Sure, some reason will emerge over the next few days to ‘explain’ why shares sold off right now. I suspect something convincing sounding to do with risk-parity funds that try to hold bonds and shares in an optimum allocation – and I could wax lyrical about that.

But honestly, I feel markets were overdue a setback. US markets hadn’t posted a 5% fall for almost 400 days – surpassing records set decades ago. It was a matter of when, not if.

This too shall pass

What about that ‘yes’?

Well, yes, I could say in a decade it’s likely this recent tumult will be long forgotten. In fact, I suspect it’s likely it’ll be forgotten by this time next year.

There’s no way of knowing that, though. Markets can do anything over the short term, and while they tend to go up over time, roughly one year in three they register a down year. Perhaps 2018 will be one of those years?

Who knows, but over the long term, I do believe equity investors should be rewarded.

Remember the recent all-time highs for stock indices worldwide came a decade on from the horrendous financial crisis. That was one of the most unsettling periods investors have ever lived through.

Historically, it hasn’t paid to bet against capitalism for too long.

The value of lower share prices

So yes, I could say be calm, sit tight, think about the long term.

But I think it’s more valuable to actually dwell a little on the current turmoil – to see your portfolios turn from green to red, and to understand shares can involve sometimes stomach-churning losses as well as those giddy gains.

New investors who were only drawn to equities by the recent string of record highs will have never known anything like these falls.

But older hands are very familiar with the feeling. The sense the bottom has dropped out of your portfolio, that nobody wants to buy and everyone wants to sell – that great companies are suddenly on offer at what seem like fire sale prices (though in a real bear market you’ll be amazed how low prices can go.)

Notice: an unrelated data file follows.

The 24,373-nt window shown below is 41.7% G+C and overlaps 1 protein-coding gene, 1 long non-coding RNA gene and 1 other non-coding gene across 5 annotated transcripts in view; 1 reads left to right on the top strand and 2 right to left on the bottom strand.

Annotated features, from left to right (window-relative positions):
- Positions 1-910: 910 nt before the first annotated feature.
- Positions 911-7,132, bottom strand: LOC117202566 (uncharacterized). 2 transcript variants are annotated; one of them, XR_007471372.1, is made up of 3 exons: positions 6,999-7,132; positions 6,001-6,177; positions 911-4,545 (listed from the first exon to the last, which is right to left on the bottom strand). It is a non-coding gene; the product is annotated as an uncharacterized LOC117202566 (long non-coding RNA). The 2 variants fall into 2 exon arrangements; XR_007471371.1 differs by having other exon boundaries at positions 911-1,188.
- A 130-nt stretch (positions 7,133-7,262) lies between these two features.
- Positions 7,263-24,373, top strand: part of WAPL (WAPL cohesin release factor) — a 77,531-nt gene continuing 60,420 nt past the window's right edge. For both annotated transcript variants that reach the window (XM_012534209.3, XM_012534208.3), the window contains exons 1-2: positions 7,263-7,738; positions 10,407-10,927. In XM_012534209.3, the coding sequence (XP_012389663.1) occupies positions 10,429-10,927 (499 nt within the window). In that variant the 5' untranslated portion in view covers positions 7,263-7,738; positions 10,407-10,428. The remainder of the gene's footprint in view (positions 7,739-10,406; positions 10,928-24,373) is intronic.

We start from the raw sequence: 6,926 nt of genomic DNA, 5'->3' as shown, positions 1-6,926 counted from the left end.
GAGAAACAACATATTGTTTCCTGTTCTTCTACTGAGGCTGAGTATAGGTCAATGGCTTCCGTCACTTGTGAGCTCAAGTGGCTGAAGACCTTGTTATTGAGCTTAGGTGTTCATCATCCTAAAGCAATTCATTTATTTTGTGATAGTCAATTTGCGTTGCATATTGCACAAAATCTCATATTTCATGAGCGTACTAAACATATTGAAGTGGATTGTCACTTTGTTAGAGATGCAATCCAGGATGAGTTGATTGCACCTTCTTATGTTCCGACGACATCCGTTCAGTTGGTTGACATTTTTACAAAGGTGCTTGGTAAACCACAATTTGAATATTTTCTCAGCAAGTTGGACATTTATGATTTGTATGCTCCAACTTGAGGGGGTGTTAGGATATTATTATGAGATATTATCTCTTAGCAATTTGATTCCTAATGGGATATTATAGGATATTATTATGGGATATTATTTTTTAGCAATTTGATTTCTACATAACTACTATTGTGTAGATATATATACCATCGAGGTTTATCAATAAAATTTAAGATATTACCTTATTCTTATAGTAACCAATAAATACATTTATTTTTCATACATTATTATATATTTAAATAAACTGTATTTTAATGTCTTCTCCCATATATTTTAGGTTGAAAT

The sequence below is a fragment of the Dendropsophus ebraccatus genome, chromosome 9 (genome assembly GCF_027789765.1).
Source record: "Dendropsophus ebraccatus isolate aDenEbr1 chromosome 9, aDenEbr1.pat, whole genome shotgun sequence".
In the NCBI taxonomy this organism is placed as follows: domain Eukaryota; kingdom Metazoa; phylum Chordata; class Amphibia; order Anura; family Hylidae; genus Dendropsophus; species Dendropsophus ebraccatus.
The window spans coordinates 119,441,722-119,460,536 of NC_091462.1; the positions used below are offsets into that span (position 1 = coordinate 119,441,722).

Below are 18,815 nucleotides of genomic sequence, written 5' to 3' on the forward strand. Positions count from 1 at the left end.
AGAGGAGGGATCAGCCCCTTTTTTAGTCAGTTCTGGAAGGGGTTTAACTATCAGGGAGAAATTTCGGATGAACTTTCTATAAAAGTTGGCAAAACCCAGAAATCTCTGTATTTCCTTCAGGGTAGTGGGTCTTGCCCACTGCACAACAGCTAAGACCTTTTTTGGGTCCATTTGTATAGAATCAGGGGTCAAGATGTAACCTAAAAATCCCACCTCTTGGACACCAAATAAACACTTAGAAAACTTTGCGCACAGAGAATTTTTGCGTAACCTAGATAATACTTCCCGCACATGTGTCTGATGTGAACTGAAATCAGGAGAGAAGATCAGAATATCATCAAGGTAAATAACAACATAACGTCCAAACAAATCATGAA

And because we’re familiar with the market’s mood swings – and our own emotional reactions to them – we hopefully construct portfolios we can hold through the tough times.

Perhaps we buy fewer ‘blue sky’ growth stocks. Maybe we underpin our portfolios with stalwarts that should deliver whatever the economic weather. We can hold bonds for ballast when shares decline. Maybe we hold cash as dry powder to deploy in a crash.

None of that is easy when markets rise every day, and you’re seeing your returns lag the boasters on Twitter who seem to only own the highest-risk, highest-return winners.

But experience is a tough master, and going through this sort of volatility demonstrates why diversification and a long-term time horizon are essentials for equity investing.

We all need to discover that putting our money to work is harder than seeing a graph of the FTSE going from bottom left to top right and saying: “I could have done that.”

Just as new soldiers discover the realities of war when they leave boot camp.

You see, that phrase used by marines is apparently also a mark of camaraderie and even a motto to proud of. Yes this can be tough, but it can and must be endured to succeed.

Welcome to the suck!